Young heroes of Brent honoured with golden medallions at community awards ceremony
PUBLISHED: 12:52 05 February 2016 | UPDATED: 12:55 05 February 2016
A secondary school student who fought to have her best friend returned to the UK was among young people from Brent handed golden medallions and cheques for £200 at a charity awards ceremony.
Hundreds of young people from secondary schools and youth clubs across Brent packed out the Civic Centre in Engineers Way on February 3 to celebrate this year’s winners of the Jack Petchey Foundation Achievement awards.
The awards, founded by former taxi driver and self-made multi-millionaire Sir Jack Petchey, recognize young Londoners aged 11-25 who are voted by their peers and leaders for their efforts to support others and lead by example in their community.
One award-winner Harisa Bhatti, 17, was nominated by her teachers at Kingsbury High School in Princes Avenue after she successfully battled to have her best friend brought back to the UK after she was taken abroad against her will.
After a harrowing 18-month ordeal, in which Ms Bhatti lobbied UK authorities and supported her friend via social media when many others had given up hope, her friend was finally brought home.
Anette Woodrow, co-ordinator of the Jack Petchey award at Kingsbury High School, said: “Harisa is a student I have the outmost admiration for, and truly highlights what it means to be a Kingsburian. When you think about what true friendship is, I would highlight Harisa as a true example of this.”
Ms Bhatti’s grant award has funded the purchase of a collection of classic literature novels for the school library.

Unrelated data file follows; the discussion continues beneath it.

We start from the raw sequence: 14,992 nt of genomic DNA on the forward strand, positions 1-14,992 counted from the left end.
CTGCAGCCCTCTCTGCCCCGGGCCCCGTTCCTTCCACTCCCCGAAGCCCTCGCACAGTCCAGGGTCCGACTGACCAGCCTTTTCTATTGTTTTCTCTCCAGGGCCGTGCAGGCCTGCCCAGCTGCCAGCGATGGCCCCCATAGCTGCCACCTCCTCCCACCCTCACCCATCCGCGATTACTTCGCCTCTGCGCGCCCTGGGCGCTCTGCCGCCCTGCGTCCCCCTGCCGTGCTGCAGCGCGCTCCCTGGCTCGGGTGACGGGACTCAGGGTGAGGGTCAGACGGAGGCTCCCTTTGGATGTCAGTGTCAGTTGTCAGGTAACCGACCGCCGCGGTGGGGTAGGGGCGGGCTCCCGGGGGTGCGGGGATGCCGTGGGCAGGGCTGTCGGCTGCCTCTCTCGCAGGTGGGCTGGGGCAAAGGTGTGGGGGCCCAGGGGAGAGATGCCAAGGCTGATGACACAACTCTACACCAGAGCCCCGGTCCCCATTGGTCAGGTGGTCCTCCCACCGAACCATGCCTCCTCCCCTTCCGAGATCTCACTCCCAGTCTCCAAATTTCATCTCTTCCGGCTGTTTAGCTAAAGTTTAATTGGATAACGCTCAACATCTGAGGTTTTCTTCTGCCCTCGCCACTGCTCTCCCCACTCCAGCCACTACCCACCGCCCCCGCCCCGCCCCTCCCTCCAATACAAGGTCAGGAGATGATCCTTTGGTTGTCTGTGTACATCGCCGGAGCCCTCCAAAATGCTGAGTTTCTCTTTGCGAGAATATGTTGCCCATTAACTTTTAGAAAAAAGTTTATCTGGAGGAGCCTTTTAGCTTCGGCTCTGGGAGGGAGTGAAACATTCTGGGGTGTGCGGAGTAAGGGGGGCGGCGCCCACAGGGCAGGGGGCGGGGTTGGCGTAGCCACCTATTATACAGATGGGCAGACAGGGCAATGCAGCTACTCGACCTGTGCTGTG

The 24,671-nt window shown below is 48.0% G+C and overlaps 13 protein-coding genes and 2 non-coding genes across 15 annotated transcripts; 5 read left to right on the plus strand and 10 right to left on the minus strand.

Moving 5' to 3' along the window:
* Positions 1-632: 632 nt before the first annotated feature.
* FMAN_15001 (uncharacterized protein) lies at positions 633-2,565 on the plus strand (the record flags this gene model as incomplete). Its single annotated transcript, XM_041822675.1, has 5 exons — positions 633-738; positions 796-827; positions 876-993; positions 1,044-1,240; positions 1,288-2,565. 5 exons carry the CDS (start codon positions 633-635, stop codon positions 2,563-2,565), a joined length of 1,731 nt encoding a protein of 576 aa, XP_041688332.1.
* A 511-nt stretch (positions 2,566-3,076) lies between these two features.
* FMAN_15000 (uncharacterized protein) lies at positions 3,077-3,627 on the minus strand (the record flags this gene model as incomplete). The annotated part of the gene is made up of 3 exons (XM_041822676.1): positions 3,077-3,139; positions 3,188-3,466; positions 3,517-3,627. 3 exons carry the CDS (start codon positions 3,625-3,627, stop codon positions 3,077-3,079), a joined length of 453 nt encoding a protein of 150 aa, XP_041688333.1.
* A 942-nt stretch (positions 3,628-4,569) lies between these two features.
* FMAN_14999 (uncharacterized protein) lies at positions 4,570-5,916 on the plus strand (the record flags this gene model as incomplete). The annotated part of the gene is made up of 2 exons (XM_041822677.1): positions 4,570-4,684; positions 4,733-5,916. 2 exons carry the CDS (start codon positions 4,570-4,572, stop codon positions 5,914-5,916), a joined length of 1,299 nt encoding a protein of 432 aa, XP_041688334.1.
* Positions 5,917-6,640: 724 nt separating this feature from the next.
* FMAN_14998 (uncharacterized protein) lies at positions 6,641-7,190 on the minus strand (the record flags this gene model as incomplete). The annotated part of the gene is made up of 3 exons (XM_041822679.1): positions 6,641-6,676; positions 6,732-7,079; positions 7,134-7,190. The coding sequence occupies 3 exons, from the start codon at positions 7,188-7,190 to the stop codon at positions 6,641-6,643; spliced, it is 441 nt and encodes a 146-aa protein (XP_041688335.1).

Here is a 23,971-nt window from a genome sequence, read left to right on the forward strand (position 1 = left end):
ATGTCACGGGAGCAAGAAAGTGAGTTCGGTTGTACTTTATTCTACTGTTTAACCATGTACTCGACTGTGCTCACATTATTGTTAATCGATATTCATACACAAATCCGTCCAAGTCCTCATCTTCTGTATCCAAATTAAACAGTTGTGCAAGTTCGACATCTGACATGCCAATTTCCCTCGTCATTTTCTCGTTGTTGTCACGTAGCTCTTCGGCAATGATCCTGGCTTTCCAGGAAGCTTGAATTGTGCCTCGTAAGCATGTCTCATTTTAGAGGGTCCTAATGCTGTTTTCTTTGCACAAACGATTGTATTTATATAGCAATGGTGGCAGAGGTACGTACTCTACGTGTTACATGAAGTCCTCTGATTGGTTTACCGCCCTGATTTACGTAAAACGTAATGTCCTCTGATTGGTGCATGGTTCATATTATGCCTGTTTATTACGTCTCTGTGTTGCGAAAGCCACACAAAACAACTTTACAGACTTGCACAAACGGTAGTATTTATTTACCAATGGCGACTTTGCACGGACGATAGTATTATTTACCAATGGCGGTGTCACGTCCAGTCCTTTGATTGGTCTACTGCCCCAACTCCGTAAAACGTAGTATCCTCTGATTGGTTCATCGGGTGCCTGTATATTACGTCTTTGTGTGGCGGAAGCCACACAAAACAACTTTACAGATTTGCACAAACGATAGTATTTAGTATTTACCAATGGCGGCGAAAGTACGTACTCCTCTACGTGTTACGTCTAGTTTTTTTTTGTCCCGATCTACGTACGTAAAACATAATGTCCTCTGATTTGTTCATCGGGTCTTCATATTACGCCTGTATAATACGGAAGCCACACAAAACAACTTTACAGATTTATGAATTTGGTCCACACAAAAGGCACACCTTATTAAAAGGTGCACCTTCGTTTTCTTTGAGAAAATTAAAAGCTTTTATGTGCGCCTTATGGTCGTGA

Seven members of staff and the student community at the Convent of Jesus and Mary language college in Crownhill Road, Willesden were joined by Deputy Mayor of Brent Cllr Parvez Ahmed as they received their golden medallions for outstanding contributions to the school community.
Sir Jack also congratulated 13-year-old steel-pan musician Maya Baker from St Michael’s Youth Project based at All Angels Church in Stonebridge on her “positive contribution” and dedication to her steel orchestra.
Commenting on Ms Baker’s three-years of contribution to the St Michael and All Angels Steel Orchestra, a spokesman for the Jack Petchey organization said: “Maya Baker demonstrated all the qualities of a Jack Petchey award winner when she took a small ensemble to perform and wow the audience at the arts depot in Finchley.
“Since then she has been the cornerstone of the bass section of the steel orchestra and has performed at the Notting Hill Carnival every year for the past three years. She continues to be a great ambassador for the St Michael’s youth project.”
Attending the awards ceremony, Cllr Ruth Moher, cabinet member for children’s services said: “It is wonderful to see so many young people having their achievements recognised. Well done and thanks to the Jack Petchey Foundation for their work in Brent.”
East-end born Sir Jack Petchey, 90 founded his £100 million charitable foundation in 1999 after becoming one of London’s most successful self-made businessmen.
Youth groups across Brent have won more than £582,000 in funding for their projects since 2005.
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